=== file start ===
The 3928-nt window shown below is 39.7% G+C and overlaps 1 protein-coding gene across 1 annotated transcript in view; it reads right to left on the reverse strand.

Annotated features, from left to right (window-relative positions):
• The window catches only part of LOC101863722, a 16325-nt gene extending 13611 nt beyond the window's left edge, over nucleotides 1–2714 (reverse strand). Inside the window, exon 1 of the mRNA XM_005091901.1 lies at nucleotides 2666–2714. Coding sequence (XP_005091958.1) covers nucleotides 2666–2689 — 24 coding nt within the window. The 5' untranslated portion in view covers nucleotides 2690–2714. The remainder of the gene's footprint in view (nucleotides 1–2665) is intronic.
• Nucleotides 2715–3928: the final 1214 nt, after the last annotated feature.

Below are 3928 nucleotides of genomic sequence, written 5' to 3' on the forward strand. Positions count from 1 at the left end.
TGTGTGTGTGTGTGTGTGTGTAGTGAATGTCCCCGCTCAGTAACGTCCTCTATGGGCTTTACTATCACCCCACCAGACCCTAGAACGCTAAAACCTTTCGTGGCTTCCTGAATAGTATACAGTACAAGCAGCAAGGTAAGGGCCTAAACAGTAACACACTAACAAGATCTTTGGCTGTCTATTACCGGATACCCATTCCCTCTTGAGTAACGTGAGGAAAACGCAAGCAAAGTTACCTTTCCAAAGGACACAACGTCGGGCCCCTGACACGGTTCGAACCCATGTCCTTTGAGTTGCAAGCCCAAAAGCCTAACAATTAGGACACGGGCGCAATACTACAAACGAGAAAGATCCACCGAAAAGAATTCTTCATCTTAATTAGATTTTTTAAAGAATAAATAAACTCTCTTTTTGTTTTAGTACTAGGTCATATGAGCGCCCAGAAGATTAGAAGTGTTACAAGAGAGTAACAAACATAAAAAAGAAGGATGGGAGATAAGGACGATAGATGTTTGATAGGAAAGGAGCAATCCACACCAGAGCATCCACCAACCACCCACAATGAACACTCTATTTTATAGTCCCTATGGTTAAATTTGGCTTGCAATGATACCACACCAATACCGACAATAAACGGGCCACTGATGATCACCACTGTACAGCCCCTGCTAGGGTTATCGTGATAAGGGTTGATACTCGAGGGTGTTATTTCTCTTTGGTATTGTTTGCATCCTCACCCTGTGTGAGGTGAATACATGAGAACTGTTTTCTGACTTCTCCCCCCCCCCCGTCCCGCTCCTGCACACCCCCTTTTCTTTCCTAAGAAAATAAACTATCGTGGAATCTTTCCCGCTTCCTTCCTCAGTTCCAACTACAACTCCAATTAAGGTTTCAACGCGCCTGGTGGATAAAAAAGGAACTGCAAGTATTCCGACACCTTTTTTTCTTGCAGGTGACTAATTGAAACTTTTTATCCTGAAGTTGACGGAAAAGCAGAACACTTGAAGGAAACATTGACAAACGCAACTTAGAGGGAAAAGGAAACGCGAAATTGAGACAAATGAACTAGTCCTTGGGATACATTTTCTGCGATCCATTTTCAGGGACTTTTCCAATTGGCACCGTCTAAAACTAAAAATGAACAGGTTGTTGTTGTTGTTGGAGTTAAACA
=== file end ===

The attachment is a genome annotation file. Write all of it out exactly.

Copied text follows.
The 3928-nt window shown below is 39.7% G+C and overlaps 1 protein-coding gene across 1 annotated transcript in view; it reads right to left on the reverse strand.

Annotated features, from left to right (window-relative positions):
• The window catches only part of LOC101863722, a 16325-nt gene extending 13611 nt beyond the window's left edge, over nucleotides 1–2714 (reverse strand). Inside the window, exon 1 of the mRNA XM_005091901.1 lies at nucleotides 2666–2714. Coding sequence (XP_005091958.1) covers nucleotides 2666–2689 — 24 coding nt within the window. The 5' untranslated portion in view covers nucleotides 2690–2714. The remainder of the gene's footprint in view (nucleotides 1–2665) is intronic.
• Nucleotides 2715–3928: the final 1214 nt, after the last annotated feature.

Below are 3928 nucleotides of genomic sequence, written 5' to 3' on the forward strand. Positions count from 1 at the left end.
TGTGTGTGTGTGTGTGTGTGTAGTGAATGTCCCCGCTCAGTAACGTCCTCTATGGGCTTTACTATCACCCCACCAGACCCTAGAACGCTAAAACCTTTCGTGGCTTCCTGAATAGTATACAGTACAAGCAGCAAGGTAAGGGCCTAAACAGTAACACACTAACAAGATCTTTGGCTGTCTATTACCGGATACCCATTCCCTCTTGAGTAACGTGAGGAAAACGCAAGCAAAGTTACCTTTCCAAAGGACACAACGTCGGGCCCCTGACACGGTTCGAACCCATGTCCTTTGAGTTGCAAGCCCAAAAGCCTAACAATTAGGACACGGGCGCAATACTACAAACGAGAAAGATCCACCGAAAAGAATTCTTCATCTTAATTAGATTTTTTAAAGAATAAATAAACTCTCTTTTTGTTTTAGTACTAGGTCATATGAGCGCCCAGAAGATTAGAAGTGTTACAAGAGAGTAACAAACATAAAAAAGAAGGATGGGAGATAAGGACGATAGATGTTTGATAGGAAAGGAGCAATCCACACCAGAGCATCCACCAACCACCCACAATGAACACTCTATTTTATAGTCCCTATGGTTAAATTTGGCTTGCAATGATACCACACCAATACCGACAATAAACGGGCCACTGATGATCACCACTGTACAGCCCCTGCTAGGGTTATCGTGATAAGGGTTGATACTCGAGGGTGTTATTTCTCTTTGGTATTGTTTGCATCCTCACCCTGTGTGAGGTGAATACATGAGAACTGTTTTCTGACTTCTCCCCCCCCCCCGTCCCGCTCCTGCACACCCCCTTTTCTTTCCTAAGAAAATAAACTATCGTGGAATCTTTCCCGCTTCCTTCCTCAGTTCCAACTACAACTCCAATTAAGGTTTCAACGCGCCTGGTGGATAAAAAAGGAACTGCAAGTATTCCGACACCTTTTTTTCTTGCAGGTGACTAATTGAAACTTTTTATCCTGAAGTTGACGGAAAAGCAGAACACTTGAAGGAAACATTGACAAACGCAACTTAGAGGGAAAAGGAAACGCGAAATTGAGACAAATGAACTAGTCCTTGGGATACATTTTCTGCGATCCATTTTCAGGGACTTTTCCAATTGGCACCGTCTAAAACTAAAAATGAACAGGTTGTTGTTGTTGTTGGAGTTAAACA